“Tuh-no is likely correct since the word comes from the old French “tun” meaning cask. The open passenger compartments of early cars were shaped like casks or tuns.

I have the Bak Revolver X2 tonneau.  It is a hard roll up cover made from interlinking aluminum slats.  It’s easy for the Mrs. to open and doesn’t take up bed space or block the back window.” – Gregory Himes, 2017 Ford F350, TBD

“It seems that I’ve owned more bed covers than I’ve owned pick-ups.  During my tent camping days, I used a fiberglass shell (truck #1), then a fiberglass bed cover (truck #2), both of which were painted to match the truck.  These provided superior protection from the elements, but the shell was much too heavy for my wife and I to lift off the truck, and the bed cover was borderline.

On truck #3, I used an Undercover plastic bed cover.  It was lighter and weatherproof, but you had to have a place to store it.  When we got our fifth wheel, we installed a rollback-type cover.  This worked great because we could remove the cover (roll it back) any time we wanted (when towing) and put it back on when we unhitched.  It was mostly weatherproof, but unfortunately the rollback canister design was not compatible with using a truck camper.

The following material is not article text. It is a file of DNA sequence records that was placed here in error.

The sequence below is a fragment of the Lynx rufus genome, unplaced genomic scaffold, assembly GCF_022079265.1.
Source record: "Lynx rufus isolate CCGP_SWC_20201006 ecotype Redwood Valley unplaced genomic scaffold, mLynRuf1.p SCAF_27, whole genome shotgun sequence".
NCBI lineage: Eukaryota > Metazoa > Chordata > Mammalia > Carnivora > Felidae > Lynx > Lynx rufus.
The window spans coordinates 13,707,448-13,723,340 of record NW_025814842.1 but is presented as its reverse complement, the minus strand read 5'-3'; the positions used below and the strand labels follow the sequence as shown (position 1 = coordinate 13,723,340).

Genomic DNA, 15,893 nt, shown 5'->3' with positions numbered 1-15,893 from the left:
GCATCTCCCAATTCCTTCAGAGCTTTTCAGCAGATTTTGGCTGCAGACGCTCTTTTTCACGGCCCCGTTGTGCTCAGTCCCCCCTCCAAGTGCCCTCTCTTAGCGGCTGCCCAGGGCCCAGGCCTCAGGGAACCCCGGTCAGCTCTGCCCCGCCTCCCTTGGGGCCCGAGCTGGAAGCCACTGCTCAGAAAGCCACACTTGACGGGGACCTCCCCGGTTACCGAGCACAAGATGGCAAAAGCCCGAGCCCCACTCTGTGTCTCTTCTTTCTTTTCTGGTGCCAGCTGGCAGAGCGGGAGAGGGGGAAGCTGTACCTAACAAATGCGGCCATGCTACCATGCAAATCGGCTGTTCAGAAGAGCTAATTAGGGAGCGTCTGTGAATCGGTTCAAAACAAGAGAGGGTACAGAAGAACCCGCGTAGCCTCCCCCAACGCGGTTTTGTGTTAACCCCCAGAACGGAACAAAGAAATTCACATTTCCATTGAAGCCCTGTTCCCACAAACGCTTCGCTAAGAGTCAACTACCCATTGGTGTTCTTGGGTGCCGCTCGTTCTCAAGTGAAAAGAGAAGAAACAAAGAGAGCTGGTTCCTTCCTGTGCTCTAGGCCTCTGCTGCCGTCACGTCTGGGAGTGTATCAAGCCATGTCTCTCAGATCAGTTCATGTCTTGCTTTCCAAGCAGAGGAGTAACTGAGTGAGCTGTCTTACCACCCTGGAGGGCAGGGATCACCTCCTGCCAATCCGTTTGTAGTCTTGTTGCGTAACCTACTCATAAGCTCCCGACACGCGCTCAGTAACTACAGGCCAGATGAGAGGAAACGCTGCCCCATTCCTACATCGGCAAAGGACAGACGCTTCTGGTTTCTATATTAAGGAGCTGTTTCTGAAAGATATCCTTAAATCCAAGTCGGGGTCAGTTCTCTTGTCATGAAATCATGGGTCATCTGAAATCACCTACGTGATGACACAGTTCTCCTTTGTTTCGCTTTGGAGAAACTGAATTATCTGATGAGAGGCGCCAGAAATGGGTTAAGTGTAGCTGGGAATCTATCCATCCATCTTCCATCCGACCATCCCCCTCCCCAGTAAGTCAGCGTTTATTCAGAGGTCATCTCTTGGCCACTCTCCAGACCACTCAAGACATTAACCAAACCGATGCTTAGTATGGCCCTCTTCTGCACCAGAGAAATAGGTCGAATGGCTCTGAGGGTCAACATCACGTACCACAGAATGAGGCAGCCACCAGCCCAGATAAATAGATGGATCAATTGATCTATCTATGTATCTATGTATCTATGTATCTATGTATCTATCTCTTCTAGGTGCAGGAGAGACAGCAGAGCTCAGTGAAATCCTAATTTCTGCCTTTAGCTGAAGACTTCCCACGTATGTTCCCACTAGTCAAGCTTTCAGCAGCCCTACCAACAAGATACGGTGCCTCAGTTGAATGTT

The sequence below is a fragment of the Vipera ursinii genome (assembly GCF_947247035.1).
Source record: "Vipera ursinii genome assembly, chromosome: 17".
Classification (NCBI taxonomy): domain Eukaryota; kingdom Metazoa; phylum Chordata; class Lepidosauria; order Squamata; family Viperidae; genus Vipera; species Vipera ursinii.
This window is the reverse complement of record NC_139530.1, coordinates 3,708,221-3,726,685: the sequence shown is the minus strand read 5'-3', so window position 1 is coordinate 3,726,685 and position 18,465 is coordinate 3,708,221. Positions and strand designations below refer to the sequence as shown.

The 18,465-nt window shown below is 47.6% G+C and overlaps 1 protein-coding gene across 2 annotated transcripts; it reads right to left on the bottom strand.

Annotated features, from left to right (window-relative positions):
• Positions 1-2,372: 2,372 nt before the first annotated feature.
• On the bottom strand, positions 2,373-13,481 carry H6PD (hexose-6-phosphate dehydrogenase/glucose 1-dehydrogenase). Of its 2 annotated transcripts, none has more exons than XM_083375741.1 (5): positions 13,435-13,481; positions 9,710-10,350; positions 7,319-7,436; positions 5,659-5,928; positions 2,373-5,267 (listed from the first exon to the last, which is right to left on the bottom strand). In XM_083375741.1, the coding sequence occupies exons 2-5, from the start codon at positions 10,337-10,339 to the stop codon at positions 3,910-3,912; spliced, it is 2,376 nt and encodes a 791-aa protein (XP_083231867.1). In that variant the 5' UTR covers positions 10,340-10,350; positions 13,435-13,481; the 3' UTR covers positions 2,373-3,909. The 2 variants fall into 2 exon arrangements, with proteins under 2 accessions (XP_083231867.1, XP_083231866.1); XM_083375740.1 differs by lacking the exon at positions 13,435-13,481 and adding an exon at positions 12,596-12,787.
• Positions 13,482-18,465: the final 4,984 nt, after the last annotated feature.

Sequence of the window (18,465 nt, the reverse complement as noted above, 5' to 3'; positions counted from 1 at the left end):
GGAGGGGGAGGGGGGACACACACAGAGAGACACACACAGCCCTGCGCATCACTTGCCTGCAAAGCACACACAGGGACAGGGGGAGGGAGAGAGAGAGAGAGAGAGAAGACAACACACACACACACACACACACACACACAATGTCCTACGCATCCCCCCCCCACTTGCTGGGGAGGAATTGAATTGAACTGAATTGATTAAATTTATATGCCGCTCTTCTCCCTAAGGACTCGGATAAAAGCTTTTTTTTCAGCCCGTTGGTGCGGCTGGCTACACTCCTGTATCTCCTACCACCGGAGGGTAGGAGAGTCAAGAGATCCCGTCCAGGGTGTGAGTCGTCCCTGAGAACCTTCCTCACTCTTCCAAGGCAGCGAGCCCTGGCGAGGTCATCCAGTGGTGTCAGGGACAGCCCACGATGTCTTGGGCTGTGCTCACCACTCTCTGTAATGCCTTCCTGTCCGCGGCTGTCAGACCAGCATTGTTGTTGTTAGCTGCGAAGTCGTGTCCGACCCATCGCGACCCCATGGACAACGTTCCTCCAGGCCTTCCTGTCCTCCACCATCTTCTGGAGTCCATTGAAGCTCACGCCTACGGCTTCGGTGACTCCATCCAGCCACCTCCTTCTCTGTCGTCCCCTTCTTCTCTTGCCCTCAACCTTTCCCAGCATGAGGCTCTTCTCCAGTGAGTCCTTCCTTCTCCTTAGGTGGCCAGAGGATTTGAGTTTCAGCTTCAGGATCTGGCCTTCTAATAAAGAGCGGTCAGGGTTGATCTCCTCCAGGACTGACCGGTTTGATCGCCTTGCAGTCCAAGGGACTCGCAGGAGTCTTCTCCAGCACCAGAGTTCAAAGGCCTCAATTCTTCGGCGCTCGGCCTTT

In our current set-up, I built a shallow deck to cover my fifth wheel rails.  Then I bought a three section fold-back cover for when I’m not using the truck camper.  The fold-back design is the least weather-proof of all our past covers, but I am able to quickly remove the cover and store it on a set of saw horses.” – Steve Williams, 2010 Dodge Ram 2500, 2016 Lance 650

Truck Topper as a camper

Above: Truck topper as a camper

“That’s the beauty of the truck camper.  Your truck can be a modular system to meet your needs.

Topper only on Ram truck

Sometimes I de-camper it and drive the truck naked – the truck that is, unless no one is watching.  It can be used as a work truck.  I also have a few lightweight toys for camping options, especially in the warmer season, when I don’t need the creature comforts of a full truck camper.